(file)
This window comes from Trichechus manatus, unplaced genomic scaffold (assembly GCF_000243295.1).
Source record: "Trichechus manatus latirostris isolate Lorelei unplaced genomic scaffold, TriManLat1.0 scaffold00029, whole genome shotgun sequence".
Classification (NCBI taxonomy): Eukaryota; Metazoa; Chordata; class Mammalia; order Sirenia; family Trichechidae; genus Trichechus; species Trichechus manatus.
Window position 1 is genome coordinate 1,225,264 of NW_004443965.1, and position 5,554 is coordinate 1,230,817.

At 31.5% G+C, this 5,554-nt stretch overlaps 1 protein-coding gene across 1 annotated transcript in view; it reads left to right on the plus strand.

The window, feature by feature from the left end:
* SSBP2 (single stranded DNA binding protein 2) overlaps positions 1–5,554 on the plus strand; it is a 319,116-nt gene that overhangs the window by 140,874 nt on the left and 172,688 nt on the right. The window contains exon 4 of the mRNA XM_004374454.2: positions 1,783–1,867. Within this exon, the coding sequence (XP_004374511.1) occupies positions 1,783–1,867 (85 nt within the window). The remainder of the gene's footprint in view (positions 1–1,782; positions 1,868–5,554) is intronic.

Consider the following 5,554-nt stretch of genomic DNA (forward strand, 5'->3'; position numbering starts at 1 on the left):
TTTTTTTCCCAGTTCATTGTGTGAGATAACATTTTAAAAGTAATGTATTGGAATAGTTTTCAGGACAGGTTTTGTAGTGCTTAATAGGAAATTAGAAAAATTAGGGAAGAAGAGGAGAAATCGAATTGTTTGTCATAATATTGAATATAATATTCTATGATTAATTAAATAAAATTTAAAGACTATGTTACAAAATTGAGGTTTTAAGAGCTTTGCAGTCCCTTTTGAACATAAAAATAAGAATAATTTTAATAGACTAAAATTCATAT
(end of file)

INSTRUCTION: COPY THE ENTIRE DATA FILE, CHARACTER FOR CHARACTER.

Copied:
This window comes from Trichechus manatus, unplaced genomic scaffold (assembly GCF_000243295.1).
Source record: "Trichechus manatus latirostris isolate Lorelei unplaced genomic scaffold, TriManLat1.0 scaffold00029, whole genome shotgun sequence".
Classification (NCBI taxonomy): Eukaryota; Metazoa; Chordata; class Mammalia; order Sirenia; family Trichechidae; genus Trichechus; species Trichechus manatus.
Window position 1 is genome coordinate 1,225,264 of NW_004443965.1, and position 5,554 is coordinate 1,230,817.

At 31.5% G+C, this 5,554-nt stretch overlaps 1 protein-coding gene across 1 annotated transcript in view; it reads left to right on the plus strand.

The window, feature by feature from the left end:
* SSBP2 (single stranded DNA binding protein 2) overlaps positions 1–5,554 on the plus strand; it is a 319,116-nt gene that overhangs the window by 140,874 nt on the left and 172,688 nt on the right. The window contains exon 4 of the mRNA XM_004374454.2: positions 1,783–1,867. Within this exon, the coding sequence (XP_004374511.1) occupies positions 1,783–1,867 (85 nt within the window). The remainder of the gene's footprint in view (positions 1–1,782; positions 1,868–5,554) is intronic.

Consider the following 5,554-nt stretch of genomic DNA (forward strand, 5'->3'; position numbering starts at 1 on the left):
TTTTTTTCCCAGTTCATTGTGTGAGATAACATTTTAAAAGTAATGTATTGGAATAGTTTTCAGGACAGGTTTTGTAGTGCTTAATAGGAAATTAGAAAAATTAGGGAAGAAGAGGAGAAATCGAATTGTTTGTCATAATATTGAATATAATATTCTATGATTAATTAAATAAAATTTAAAGACTATGTTACAAAATTGAGGTTTTAAGAGCTTTGCAGTCCCTTTTGAACATAAAAATAAGAATAATTTTAATAGACTAAAATTCATAT